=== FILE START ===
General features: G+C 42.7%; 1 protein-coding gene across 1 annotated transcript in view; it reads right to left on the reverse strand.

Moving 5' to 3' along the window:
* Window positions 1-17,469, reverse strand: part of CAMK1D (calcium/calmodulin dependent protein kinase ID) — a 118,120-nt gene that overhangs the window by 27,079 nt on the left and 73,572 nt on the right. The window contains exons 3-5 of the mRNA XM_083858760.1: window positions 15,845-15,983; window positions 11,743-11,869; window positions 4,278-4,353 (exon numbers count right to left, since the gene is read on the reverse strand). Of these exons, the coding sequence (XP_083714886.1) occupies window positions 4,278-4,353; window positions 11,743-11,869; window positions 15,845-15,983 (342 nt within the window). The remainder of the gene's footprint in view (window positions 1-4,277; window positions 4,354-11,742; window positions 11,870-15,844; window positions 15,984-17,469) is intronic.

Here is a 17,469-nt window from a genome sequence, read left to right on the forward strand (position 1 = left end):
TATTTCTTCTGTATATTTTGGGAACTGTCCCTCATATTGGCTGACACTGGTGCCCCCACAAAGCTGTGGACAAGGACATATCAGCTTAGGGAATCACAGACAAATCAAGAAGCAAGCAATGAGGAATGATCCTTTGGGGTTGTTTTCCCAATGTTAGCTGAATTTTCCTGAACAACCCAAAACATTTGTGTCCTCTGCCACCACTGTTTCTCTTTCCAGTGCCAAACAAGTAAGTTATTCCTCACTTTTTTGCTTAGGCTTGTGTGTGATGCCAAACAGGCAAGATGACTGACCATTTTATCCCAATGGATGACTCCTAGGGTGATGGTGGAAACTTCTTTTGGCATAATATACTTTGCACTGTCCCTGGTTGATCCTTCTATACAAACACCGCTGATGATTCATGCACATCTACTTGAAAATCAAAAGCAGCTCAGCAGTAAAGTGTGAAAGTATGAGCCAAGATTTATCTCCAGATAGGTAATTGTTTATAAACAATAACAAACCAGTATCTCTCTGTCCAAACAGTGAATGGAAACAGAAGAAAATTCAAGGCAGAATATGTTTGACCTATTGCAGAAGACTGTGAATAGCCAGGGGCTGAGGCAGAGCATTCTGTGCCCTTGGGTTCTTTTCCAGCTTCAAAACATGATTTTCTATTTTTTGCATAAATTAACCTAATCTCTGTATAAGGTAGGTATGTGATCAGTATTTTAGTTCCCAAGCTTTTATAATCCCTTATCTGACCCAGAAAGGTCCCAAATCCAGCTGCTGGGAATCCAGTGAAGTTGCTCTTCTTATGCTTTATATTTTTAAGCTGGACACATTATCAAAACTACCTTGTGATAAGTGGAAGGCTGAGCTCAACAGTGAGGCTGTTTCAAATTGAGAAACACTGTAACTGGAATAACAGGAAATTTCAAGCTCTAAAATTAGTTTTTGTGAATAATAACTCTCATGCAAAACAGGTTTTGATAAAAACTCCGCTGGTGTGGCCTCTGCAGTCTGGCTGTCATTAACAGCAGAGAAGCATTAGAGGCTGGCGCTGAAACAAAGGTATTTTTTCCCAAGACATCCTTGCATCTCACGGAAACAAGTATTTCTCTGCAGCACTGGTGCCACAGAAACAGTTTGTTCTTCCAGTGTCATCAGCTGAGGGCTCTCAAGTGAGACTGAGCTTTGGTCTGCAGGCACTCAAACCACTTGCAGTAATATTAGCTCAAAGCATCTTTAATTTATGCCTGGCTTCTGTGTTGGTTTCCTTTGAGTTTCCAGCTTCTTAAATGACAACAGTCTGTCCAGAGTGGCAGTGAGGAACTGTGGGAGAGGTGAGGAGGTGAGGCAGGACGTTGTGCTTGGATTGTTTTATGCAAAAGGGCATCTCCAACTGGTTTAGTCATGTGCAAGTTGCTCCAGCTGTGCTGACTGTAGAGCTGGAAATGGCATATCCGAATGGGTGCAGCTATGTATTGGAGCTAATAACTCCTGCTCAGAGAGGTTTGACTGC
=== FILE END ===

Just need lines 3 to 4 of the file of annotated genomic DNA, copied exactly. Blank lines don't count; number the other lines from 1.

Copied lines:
* Window positions 1-17,469, reverse strand: part of CAMK1D (calcium/calmodulin dependent protein kinase ID) — a 118,120-nt gene that overhangs the window by 27,079 nt on the left and 73,572 nt on the right. The window contains exons 3-5 of the mRNA XM_083858760.1: window positions 15,845-15,983; window positions 11,743-11,869; window positions 4,278-4,353 (exon numbers count right to left, since the gene is read on the reverse strand). Of these exons, the coding sequence (XP_083714886.1) occupies window positions 4,278-4,353; window positions 11,743-11,869; window positions 15,845-15,983 (342 nt within the window). The remainder of the gene's footprint in view (window positions 1-4,277; window positions 4,354-11,742; window positions 11,870-15,844; window positions 15,984-17,469) is intronic.

Here is a 17,469-nt window from a genome sequence, read left to right on the forward strand (position 1 = left end):